Lady Gaga Got Busted. You Will Too
Can you imagine what it would be like to have a personal assistant who is on call 24 hours a day? So, for instance, if you are watching a DVD at 3:00 a.m. and decide you want to watch a different one, you don't have to do the actual work of changing it yourself. Wouldn't that be awesome? (Errgh, no, but I digress.) Well, Lady Gaga (real name: Stefani Germanotta) got that for a mere $75,000 a year.
What could go wrong? Well, it turns out that $75,000 a year isn't enough to buy a super loyal assistant who won't decide, one day, that this whole 24 hour a day, 7 day a week job, isn't worth the hassle. And, furthermore, she was being paid unfairly. So, she decided to sue. And a NY Federal Court determined that the case can go forward.
Yes, she agreed to the salary at the beginning, but here's where the law kicks in. The federal government places strict rules around pay and regardless of what you and your pop star of the day decide, you must be paid according to the law, regardless of what you agreed to.
Assistant and former friend Jennifer O'Neill is what is called a non-exempt employee. This status is based on the nature of her responsibilities, not on the agreement she made with her employer. Which means, undoubtedly, the courts will determine that Ms. Germanotta (and Mermaid Touring Compay) owe Ms. O'Neill overtime to the tune of time-and-a-half for 16 hours out of every day.
Even though Ms. O'Neill wasn't with Lady Gaga all day every day, she was always on call. That point isn't disputed at all. Gemanotta testified: You don't get a schedule. You don't get a schedule that is like you punch in and you can play [badword] Tetris at your desk for four hours and then you punch out at the end of the day. This is when I need you, you're available.
This means that Ms. O'Neill never had time that wasn't subject to the whims of her employer, which means that she was always working. And because her tasks, such as fixing hair, having ice packs ready, making tea, and changing DVDs, do not qualify for a professional (or any other) exemption, she is owed overtime.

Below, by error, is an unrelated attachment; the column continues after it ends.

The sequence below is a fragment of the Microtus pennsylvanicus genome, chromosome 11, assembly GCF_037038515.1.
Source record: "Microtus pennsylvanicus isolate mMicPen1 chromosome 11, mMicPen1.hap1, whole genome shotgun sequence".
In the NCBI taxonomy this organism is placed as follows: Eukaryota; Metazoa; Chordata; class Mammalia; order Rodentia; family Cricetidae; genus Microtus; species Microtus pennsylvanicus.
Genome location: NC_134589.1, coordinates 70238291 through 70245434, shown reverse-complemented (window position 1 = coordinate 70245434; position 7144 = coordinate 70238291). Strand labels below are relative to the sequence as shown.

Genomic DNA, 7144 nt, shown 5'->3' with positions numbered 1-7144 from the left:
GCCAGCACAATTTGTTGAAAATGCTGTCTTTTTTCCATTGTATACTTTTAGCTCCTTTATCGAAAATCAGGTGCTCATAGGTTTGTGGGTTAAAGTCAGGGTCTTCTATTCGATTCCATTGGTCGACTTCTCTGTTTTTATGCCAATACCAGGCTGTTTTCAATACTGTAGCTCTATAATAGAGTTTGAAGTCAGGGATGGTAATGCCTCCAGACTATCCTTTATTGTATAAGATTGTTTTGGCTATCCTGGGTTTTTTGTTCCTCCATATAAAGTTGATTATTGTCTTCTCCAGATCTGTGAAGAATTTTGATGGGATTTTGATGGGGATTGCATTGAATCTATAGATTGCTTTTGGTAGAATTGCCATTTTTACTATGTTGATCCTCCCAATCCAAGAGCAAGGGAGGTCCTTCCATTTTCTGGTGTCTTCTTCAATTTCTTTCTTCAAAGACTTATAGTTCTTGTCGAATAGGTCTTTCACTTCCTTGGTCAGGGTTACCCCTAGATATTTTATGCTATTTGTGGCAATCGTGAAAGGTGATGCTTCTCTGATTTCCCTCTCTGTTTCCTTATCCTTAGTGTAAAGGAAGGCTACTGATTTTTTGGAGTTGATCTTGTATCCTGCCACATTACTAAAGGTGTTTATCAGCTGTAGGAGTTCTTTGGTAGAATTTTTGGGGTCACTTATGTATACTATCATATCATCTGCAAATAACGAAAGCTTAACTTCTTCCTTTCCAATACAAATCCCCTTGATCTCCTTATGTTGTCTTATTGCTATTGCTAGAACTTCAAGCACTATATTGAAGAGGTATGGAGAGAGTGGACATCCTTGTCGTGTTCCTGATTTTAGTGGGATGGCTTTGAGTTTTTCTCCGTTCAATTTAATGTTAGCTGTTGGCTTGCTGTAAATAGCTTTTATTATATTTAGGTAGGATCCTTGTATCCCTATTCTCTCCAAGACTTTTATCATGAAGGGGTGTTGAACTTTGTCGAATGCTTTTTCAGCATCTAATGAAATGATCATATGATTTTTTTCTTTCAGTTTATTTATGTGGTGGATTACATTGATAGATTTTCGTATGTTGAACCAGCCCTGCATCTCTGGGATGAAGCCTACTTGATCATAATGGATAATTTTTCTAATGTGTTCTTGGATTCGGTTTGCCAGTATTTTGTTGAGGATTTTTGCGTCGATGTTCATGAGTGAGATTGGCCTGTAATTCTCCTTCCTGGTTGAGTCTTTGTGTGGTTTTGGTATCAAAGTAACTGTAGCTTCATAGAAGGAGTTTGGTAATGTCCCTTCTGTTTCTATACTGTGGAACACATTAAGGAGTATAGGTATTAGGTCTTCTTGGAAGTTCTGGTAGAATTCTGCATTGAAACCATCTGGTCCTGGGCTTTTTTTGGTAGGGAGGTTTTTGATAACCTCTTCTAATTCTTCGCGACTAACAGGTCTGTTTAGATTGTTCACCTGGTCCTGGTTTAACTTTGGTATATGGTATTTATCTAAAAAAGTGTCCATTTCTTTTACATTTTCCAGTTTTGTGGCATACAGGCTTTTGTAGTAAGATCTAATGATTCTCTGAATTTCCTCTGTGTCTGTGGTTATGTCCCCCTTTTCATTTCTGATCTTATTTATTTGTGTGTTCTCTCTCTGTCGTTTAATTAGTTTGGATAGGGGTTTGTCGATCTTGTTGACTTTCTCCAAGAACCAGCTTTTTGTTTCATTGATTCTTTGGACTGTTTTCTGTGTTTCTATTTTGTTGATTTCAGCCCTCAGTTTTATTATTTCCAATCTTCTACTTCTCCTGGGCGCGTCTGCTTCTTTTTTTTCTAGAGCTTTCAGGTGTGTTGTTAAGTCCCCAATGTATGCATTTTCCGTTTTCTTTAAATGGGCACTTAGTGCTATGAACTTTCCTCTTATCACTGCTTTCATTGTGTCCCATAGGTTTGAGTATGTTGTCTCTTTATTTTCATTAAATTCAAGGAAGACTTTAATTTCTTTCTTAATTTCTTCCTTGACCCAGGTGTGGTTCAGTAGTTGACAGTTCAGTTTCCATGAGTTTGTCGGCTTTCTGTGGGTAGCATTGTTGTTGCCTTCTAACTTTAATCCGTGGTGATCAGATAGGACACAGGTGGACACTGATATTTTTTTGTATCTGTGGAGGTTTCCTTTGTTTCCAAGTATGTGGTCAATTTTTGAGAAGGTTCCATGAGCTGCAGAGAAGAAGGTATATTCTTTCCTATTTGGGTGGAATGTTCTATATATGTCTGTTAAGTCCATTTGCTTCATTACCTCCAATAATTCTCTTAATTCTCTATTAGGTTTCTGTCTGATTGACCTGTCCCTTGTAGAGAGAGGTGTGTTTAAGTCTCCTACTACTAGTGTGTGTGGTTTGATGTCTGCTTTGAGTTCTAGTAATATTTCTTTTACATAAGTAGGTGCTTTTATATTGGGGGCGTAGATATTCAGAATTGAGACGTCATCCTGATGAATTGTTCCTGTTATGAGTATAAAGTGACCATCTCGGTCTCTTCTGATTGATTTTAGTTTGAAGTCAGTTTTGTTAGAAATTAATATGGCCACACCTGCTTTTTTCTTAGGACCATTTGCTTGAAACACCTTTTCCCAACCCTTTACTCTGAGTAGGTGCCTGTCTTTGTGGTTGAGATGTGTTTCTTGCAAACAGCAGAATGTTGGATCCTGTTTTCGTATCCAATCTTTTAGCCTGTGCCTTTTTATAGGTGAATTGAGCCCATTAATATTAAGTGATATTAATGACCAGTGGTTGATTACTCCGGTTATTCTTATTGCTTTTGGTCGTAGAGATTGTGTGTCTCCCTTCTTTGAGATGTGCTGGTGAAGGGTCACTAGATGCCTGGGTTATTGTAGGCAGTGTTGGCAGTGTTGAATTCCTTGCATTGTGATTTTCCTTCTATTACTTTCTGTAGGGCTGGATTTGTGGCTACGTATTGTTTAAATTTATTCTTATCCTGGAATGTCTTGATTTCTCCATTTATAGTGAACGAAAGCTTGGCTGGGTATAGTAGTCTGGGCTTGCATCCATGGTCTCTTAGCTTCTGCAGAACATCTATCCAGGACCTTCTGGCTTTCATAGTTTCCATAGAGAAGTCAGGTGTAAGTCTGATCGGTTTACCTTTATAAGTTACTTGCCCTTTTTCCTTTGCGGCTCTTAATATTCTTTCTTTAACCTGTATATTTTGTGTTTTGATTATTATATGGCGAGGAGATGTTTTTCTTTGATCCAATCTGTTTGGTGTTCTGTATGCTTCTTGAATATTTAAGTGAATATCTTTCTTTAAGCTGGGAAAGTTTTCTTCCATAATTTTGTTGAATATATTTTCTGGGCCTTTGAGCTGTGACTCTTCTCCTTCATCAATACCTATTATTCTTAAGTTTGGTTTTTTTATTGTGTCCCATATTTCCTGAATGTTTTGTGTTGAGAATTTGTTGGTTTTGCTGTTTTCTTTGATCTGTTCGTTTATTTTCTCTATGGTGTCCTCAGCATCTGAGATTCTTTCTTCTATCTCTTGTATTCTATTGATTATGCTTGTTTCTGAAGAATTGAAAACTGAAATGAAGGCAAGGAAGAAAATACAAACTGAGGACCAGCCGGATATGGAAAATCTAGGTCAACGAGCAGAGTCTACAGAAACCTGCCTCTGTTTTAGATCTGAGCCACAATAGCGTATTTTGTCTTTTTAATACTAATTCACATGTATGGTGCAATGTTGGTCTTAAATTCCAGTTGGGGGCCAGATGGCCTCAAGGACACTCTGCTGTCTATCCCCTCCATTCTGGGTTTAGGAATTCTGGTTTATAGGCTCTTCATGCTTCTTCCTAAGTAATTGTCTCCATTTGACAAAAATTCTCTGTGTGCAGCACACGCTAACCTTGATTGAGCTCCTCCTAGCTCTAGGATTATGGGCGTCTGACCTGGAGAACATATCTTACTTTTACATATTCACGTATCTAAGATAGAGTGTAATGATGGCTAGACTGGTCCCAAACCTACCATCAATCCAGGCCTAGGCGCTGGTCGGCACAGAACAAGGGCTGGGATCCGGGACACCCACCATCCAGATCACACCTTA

What does this have to do with your business? Most small business owners don't have employees on call 24 hours a day, nor do they wear dresses made out of meat, but all are subject to the Fair Labor Standards Act. You can't just decide what and how to pay people.
Unless your employees meet the very strict standards for exemption, you have to pay them overtime for every hour over 40 per week. (And in some places, over eight in one day) And furthermore, you have to do it going backwards. You may have negotiated what you think is a perfectly good salary, but unless it complies with federal, state and local laws, your employees can come back and sue for back overtime.
The default pay structure for all your employees should be hourly with overtime, unless you can confidently say the person qualifies for an exemption. When in doubt, hire an expert to help you evaluate. You may think it's saving you money, but in the long run, your employee may take you to court. And unless you have strong evidence that their responsibilities make them exempt, you'll owe big bucks. And that's not fiscally responsible.
SUZANNE LUCAS | Columnist
Suzanne Lucas spent 10 years in corporate human resources, where she hired, fired, managed the numbers, and double-checked with the lawyers.